ASTHMA.JPG

ASTHMA

FOODS THAT HARM

  • Dried fruit
  • Beer
  • Wine
  • White grape juice
  • Instant soup mix
  • Instant mashed potatoes
  • Cheese
  • Soy sauce
  • Mushrooms

    FOODS THAT HEAL

  • Salmon
  • Mackerel
  • Sardines
  • Berries
  • Green leafy vegetables

    WHO’S AFFECTED

  • More than 27 million people in North America
  • 300 million people worldwide
  • 9.4% of people who have asthma in the United States are children Asthma is a chronic lung condition in which airways narrow, causing wheezing, chest tightness, and labored breathing
    Asthma is attributed to a combination of factors, including exposure to cigarette smoke, urban pollution, dust mites, cockroaches, pets, and pollen
    Although asthma is a chronic disease, the changes that occur during an attack are temporary, and the lungs generally function normally at other times
    When asthma starts during childhood, the frequency and severity of attacks tend to lessen as the youngster grows and may disappear by adulthood
    Some adults, however, suffer a recurrence, often as an aftermath of a viral infection

    Nutrition Connection

    In many asthma sufferers, food Allergies can cause asthma attacks; in these cases, identifying the culprits may require considerable detective work
    See the Food Allergies entry for more information
    These general guidelines will help lessen chances of attacks or complications: Avoid sulfites
    Many foods have these preservatives added to them
    Sulfites are common in dried fruits, dehydrated or instant soup mixes, instant potatoes, wine, beer, and white grape juice
    Anyone sensitive to sulfites should carefully check food labels for any ingredient ending in “-sulfite” as well as sulfur dioxide
    In addition to causing an asthma attack, sulfites sometimes lead to anaphylaxis in people who are hypersensitive to them
    Avoid salicylates
    These compounds—which are in the same family as the active ingredient in aspirin and are also found naturally in many fruits, especially dried fruits and processed foods—can trigger attacks
    Know your trigger foods
    People who are allergic to mildew or molds may react to molds in foods such as cheese, mushrooms, and hot dogs, or to fermented foods, including soy sauce, beer, wine, and vinegar
    Scan ingredient labels carefully and notify restaurant personnel when eating out
    Eat more fatty fish
    Omega-3 fatty acids, found in salmon, mackerel, sardines, and other cold- water fish, have an anti-inflammatory effect and may counter bronchial inflammation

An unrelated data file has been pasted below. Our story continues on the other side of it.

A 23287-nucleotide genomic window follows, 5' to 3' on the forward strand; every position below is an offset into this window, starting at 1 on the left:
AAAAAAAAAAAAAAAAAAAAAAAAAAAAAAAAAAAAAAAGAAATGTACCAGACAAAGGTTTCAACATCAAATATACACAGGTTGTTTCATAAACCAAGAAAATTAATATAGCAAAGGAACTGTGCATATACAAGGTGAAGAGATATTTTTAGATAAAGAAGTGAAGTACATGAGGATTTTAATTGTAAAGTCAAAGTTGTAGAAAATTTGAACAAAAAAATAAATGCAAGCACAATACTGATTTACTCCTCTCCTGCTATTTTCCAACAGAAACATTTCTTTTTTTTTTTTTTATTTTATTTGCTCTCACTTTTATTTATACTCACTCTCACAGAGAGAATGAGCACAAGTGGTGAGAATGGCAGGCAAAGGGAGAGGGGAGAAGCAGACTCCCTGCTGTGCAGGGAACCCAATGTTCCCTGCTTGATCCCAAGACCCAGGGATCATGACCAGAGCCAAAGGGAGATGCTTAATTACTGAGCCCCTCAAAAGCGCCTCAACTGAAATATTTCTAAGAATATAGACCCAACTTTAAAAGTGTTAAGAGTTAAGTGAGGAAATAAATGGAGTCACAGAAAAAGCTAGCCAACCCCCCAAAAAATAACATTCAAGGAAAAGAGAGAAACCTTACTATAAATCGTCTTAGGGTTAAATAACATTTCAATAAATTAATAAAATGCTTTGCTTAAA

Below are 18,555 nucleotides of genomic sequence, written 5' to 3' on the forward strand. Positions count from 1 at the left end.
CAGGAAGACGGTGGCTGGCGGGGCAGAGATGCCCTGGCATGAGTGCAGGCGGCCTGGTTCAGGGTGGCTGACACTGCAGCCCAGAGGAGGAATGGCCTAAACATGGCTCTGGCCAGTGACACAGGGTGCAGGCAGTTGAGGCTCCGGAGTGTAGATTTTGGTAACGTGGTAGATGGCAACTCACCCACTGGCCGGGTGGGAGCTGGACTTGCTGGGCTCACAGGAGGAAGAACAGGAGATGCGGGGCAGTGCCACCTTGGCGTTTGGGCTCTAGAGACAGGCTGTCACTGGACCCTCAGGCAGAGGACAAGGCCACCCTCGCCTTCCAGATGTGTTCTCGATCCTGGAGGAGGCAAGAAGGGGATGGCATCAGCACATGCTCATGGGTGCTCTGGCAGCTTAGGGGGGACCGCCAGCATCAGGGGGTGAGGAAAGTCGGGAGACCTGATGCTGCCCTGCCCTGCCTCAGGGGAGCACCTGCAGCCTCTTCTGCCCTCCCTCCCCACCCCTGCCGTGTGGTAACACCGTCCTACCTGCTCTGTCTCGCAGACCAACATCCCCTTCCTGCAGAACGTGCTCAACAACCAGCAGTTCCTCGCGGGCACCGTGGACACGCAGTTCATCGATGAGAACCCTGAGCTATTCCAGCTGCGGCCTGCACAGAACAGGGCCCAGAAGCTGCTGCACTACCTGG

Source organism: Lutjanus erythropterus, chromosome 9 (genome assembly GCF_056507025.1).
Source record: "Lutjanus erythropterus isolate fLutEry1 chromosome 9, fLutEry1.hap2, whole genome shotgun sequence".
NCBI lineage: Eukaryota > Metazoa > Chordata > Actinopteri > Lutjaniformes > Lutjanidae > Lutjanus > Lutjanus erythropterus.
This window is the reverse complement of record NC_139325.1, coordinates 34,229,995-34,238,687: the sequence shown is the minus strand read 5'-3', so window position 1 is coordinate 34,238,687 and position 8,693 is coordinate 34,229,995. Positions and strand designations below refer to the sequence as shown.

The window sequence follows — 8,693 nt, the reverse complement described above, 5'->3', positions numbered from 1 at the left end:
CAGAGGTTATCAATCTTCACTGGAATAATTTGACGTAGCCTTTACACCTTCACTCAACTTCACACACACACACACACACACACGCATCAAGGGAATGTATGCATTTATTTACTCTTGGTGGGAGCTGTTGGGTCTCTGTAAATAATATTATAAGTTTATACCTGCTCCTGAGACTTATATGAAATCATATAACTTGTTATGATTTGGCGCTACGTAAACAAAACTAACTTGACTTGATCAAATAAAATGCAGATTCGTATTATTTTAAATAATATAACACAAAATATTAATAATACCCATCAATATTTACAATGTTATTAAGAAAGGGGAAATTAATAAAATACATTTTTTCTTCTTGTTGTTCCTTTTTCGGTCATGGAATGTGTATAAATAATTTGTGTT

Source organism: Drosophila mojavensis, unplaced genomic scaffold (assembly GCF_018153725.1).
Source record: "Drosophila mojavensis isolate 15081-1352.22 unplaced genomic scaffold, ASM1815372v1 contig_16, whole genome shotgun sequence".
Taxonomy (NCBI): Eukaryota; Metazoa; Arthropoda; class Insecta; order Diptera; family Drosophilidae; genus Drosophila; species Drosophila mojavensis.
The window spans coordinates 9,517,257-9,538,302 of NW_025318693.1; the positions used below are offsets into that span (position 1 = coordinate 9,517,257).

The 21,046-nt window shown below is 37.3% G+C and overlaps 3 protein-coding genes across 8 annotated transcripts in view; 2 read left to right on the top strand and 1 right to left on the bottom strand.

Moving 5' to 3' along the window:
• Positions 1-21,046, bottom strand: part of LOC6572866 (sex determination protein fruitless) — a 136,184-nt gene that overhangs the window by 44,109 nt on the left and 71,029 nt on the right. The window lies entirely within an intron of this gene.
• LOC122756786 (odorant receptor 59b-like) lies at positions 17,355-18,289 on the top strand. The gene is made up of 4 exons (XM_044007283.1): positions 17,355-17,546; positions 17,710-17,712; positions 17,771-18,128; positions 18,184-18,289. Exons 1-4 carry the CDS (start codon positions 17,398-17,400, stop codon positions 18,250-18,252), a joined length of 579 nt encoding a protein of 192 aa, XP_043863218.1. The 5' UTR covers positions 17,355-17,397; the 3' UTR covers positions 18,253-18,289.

Aim for 7 to 10 servings of fruits and vegetables
    Evidence continues to grow on the protective effects of fruits and vegetables on lung function
    An array of different colors ensures you get a variety of vitamins, minerals, and antioxidants important for healthy lungs
    Vitamin C, in particular, found in berries, green leafy vegetables, and many others, helps promote a healthy immune system and may be helpful in reducing wheezing in children with asthma
    Talk to your doctor
    A healthful balanced diet is sometimes difficult if Allergies require eliminating entire food groups (for example, milk and other dairy products)
    A doctor can recommend substitutes or supplements to maintain good nutrition, and counteract asthma drugs’ side effects
    For example, long-term steroid use causes bone loss, but vitamin D and calcium supplements can prevent the problem

    Beyond the Diet

    Some asthma attacks are quickly reversed by a bronchodilator medication that opens the constricted airways
    Other episodes are more prolonged, and may require an injection of epinephrine and a corticosteroid drug to stop the attack
    Your best bet is to prevent attacks with the following tips: Reduce exposure to triggers
    Limit exposure to tobacco smoke or fumes, cold air, exercise, or an allergen
    Seasonal asthma is usually due to various pollens, molds, and other environmental factors

    QUICK TIP:

    Lessen an attack with coffee Drink one or two cups of coffee or tea to sidestep a mild asthma attack
    Caffeinated coffee and tea contain theophylline, a bronchial muscle relaxant used to treat asthma in people who are not sensitive to salicylates
    (To diagnose an allergy to salicylates, doctors will often administer an exposure test
    ) Anyone taking a theophylline drug, however, should not drink large amounts of caffeinated beverages, as this can result in an overdose
    Monitor your weight
    Some studies have found a correlation between weight gain and adult-onset asthma
    In addition, when obese people with asthma lose weight, there can be an improvement in asthma symptoms